The foodie craze has finally infiltrated the most reluctant of groups: teenagers.
Kensington elementary school PS 230 was transformed into an epicurean battleground on Saturday, as teams of teenagers duked it out in a chef battle, cooking things that had even the seasoned chefs in attendance blinking their eyes.
“I was a little concerned when they told me they wanted to make salmon sandwiches with turkey bacon and truffle oil,” said chef and organizer Veronica Guzman of the winning dish. “But the way that they cooked it I was like, ‘Oh my god, it’s really good!’ ”
The high schoolers who took part in the competition — in which two teams duked it out by cooking three-course meals they had been planning for weeks — are all part of Guzman’s afterschool program, where they learn critical foodie know-how, such as knife skills and cooking methods, as part of a program that seeks to sow healthy and conscientious eating habits in an age group not known for its salubrious behavior.
And kids have really taken to the lifestyle, according to Guzman.
“All these things they’re making in the program, you’re looking at a 15-, 16-year-old kid, and you’re like, ‘How do you know about all these things?’ ” she said. “The program has brought all these families together. They say, ‘When I come home, it feels good that my kid is cooking dinner’ and they know about budgeting and how to cook things that taste good and are healthy.”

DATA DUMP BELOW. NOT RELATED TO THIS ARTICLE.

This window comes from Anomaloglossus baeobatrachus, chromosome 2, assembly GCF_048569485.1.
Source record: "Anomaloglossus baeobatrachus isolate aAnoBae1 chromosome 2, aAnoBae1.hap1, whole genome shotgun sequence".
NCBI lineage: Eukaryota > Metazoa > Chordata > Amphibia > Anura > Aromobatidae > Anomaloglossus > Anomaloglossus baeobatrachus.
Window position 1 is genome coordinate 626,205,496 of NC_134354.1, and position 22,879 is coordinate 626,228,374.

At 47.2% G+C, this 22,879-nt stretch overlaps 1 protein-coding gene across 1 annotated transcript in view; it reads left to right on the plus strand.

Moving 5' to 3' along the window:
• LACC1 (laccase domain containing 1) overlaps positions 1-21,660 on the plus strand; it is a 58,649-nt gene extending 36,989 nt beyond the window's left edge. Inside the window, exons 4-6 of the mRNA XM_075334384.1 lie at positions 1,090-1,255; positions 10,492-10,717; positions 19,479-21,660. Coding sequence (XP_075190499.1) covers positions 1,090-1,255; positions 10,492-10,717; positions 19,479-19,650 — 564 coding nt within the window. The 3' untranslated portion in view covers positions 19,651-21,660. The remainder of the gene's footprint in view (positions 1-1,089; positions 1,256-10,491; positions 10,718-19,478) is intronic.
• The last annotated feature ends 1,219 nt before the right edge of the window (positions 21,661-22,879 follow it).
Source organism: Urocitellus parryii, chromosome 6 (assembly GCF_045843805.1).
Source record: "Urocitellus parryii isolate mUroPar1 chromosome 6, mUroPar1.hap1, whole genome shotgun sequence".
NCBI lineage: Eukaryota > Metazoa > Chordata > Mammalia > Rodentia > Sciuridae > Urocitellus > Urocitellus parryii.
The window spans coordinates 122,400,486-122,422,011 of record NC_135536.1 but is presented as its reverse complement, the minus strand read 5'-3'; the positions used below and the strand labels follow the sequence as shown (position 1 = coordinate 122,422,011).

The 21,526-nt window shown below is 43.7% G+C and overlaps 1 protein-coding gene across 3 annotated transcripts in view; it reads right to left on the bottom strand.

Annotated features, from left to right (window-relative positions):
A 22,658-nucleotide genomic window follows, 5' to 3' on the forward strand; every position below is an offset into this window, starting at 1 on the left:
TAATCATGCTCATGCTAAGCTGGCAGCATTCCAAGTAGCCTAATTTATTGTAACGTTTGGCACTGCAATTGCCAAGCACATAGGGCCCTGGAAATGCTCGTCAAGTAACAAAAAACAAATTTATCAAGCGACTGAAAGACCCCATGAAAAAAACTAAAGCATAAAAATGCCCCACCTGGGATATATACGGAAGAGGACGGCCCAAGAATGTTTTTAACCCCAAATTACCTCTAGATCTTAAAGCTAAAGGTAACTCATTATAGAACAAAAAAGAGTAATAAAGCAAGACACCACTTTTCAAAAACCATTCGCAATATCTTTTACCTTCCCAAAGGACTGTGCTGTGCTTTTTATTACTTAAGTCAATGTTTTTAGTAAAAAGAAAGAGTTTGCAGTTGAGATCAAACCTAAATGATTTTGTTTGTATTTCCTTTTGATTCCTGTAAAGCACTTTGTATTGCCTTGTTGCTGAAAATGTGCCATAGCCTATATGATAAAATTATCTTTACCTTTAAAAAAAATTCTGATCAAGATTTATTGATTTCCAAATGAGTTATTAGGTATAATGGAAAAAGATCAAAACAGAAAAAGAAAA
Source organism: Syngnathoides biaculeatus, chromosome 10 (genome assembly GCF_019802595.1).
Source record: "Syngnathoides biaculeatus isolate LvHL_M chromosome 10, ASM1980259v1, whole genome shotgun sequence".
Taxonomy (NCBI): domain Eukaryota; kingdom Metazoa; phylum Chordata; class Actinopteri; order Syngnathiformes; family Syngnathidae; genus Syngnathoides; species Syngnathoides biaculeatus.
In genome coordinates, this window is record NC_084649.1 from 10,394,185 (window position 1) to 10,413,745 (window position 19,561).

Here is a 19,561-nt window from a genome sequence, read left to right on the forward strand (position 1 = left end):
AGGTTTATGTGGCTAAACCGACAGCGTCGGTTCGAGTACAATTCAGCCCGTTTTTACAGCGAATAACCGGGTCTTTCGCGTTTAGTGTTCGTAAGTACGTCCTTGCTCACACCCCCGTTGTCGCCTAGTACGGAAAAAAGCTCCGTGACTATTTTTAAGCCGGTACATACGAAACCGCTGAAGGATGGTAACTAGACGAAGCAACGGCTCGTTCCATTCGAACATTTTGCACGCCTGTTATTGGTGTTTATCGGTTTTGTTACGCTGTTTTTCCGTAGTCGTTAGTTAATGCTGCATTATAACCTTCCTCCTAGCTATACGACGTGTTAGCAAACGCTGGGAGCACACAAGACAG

The winning team — Team Purple, as the kids called themselves — took home all the edible glory with its creation, a salmon BLT, which was concocted under a strict budget of $50 and judged by a panel of local figures such as Councilman Brad Lander (D–Kensington), the commanding officer of the 66th Precinct, and a yoga instructor.
Lander said the event was proof teenagers can do more than sit on the couch with potato chips.
“What’s so great about this is it takes teenagers who are typically junk-food denizens and it helps them see that they can make delicious and healthy food,” said Lander. “Really in just a few short weeks they learned an enormous amount — the food they cooked was delicious!”Reach reporter Eli Rosenberg at firstname.lastname@example.org or by calling (718) 260-2531. And follow him at twitter.com/emrosenberg.
©2012 Community News Group
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